Carbon dioxide and methane are the major gases influencing climate change. Commerce and industry are major contributors to carbon dioxide emissions in particular, having large business carbon footprints.
For the business community, the transition to a low carbon economy brings both significant risk and opportunity. The transition is as significant – perhaps more significant, given the stakes – as any historic industrial revolution. Shaping credible net zero strategies that resonate with stakeholders is a key task.
Furthermore, the number of legal and reporting requirements relating to greenhouse gases is growing, as companies are rightly held to account against their promises of climate action.
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Businesses affect the natural world in many ways, from the use of raw materials through to changing or repurposing land. Some applications for planning permission have been denied because of their business strategy and environmental positioning not aligning, leading to adverse environmental impact, including effects on wildlife.
The natural world has not got as much attention as climate change or waste and recycling, but this is changing. Across construction and agriculture, for example, organisations are considering net positive biodiversity. Legislation is bound to follow, thanks to the Taskforce on Nature-Related Financial Disclosures.
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Resource consumption in all its forms has a major impact on businesses and their consumers, especially when there are supply chain disruptions. An organisation’s ability to cope often depends on whether it can find alternative sources – and the bigger the organisation, the better its ability to find new suppliers.
Environmental considerations have made inorganic materials (specifically, plastic) less attractive to consumers, but non-renewable natural resources are exactly that; non-renewable. And many of the minerals and metals required to create the technologies that would support our transition to low carbon are both scarce and often hard to access.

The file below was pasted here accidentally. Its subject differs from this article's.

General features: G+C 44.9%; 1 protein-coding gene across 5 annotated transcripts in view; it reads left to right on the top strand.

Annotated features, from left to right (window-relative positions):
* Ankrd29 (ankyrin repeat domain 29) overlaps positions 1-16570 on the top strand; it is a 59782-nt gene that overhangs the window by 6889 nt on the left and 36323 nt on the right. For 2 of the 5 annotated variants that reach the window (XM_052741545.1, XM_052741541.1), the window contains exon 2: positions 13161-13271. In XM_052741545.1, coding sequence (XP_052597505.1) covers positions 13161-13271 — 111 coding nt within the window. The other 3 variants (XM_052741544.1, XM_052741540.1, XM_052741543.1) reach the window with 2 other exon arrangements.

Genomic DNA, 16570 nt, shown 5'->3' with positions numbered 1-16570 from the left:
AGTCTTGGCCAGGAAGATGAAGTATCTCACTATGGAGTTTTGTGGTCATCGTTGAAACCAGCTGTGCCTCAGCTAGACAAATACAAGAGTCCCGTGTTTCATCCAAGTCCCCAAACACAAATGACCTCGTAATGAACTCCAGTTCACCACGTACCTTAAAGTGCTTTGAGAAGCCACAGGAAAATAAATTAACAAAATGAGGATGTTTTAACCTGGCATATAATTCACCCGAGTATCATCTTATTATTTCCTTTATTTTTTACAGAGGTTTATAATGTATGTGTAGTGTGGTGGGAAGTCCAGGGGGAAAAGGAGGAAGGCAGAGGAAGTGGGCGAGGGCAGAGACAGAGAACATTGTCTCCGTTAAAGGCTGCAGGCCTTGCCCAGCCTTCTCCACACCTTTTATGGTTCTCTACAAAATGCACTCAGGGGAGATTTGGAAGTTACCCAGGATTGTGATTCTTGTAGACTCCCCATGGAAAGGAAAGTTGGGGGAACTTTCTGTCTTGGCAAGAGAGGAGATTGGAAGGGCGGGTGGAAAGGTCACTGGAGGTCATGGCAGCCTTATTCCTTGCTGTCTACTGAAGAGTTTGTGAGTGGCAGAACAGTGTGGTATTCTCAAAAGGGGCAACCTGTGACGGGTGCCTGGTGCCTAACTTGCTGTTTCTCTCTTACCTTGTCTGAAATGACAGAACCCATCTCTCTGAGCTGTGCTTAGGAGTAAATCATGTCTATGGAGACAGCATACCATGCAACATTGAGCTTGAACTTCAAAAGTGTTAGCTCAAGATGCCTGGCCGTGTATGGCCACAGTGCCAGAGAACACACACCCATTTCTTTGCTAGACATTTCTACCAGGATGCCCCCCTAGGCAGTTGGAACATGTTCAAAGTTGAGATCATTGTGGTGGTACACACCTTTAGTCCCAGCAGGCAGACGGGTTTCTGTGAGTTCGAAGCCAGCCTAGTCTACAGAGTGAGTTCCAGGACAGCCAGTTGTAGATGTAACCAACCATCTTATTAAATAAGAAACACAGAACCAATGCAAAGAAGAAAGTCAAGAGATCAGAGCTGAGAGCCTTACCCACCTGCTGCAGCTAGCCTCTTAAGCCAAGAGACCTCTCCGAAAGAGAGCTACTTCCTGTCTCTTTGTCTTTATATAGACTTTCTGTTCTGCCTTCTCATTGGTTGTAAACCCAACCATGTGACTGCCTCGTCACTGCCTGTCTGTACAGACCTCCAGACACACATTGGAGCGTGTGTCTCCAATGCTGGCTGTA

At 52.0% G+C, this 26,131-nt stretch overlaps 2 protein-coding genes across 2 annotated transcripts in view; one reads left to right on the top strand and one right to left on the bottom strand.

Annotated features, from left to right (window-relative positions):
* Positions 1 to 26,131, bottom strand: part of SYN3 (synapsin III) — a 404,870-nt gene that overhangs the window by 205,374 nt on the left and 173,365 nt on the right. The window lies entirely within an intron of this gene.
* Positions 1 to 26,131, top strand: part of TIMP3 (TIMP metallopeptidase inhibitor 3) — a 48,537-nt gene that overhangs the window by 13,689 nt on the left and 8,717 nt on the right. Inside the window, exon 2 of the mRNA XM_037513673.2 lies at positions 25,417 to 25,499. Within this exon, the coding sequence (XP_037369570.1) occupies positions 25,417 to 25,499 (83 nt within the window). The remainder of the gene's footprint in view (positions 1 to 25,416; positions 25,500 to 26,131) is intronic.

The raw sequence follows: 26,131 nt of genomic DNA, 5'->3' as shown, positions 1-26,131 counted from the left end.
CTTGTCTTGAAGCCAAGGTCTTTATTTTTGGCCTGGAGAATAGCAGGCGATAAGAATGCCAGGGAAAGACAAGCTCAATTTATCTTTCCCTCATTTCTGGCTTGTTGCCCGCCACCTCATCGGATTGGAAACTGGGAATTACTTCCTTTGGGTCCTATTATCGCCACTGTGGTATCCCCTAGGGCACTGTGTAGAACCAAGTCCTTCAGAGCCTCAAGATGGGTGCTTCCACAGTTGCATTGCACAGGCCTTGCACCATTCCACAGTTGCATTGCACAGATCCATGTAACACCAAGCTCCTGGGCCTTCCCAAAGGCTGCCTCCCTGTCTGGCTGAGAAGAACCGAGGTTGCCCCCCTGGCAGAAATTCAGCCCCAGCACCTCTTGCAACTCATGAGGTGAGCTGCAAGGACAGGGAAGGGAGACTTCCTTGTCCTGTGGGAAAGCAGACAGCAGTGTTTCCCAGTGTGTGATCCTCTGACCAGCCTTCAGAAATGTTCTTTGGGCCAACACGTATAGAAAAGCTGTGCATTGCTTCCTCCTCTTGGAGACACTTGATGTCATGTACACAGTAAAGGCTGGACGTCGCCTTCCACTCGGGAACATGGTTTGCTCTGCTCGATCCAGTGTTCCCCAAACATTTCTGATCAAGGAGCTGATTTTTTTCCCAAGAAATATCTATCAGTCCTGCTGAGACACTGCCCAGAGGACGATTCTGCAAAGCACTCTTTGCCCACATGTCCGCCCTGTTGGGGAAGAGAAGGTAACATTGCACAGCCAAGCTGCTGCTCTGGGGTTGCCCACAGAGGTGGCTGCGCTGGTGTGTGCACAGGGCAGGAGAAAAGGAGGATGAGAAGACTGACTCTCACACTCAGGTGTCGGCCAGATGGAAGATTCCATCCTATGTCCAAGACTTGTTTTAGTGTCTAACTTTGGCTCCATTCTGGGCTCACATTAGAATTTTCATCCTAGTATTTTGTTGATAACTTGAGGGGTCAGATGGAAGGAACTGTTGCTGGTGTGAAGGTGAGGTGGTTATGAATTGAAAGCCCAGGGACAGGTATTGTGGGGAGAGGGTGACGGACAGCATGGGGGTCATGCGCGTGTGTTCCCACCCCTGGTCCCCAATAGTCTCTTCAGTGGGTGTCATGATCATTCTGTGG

Leading environmental enterprise organisations are therefore looking to replace scarce resources with new materials. A great example is graphene, a new material with wide-ranging applications in materials science, including the production of more efficient sonar panels. Such innovations are driving new product development, creating value, and promising greater supply chain resilience in the future.
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Waste and recycling
Waste is expensive – whether it be as a result of collection fees, landfill taxes, inefficient use of materials, or pollution.
Pressure on natural resources is behind most legislation to combat large-scale corporate waste, but the overwhelming amount of single-use plastic still being produced, for example, shows us that there is much left to do.
Leading businesses are starting to move beyond waste management and into a ‘circular economy’; an economic model that aims to avoid waste and preserve the value of raw materials, energy and water for as long as possible. It promotes an alternative approach to the “use-make-dispose” economy by following three principles:
- ‘design out’ waste and pollution;
- keep products and materials in use for as long as possible; and
- regenerate natural systems.
This is still an emerging field, but we’re seeing more and more businesses implementing this model as pressure from customers and other stakeholders grows.
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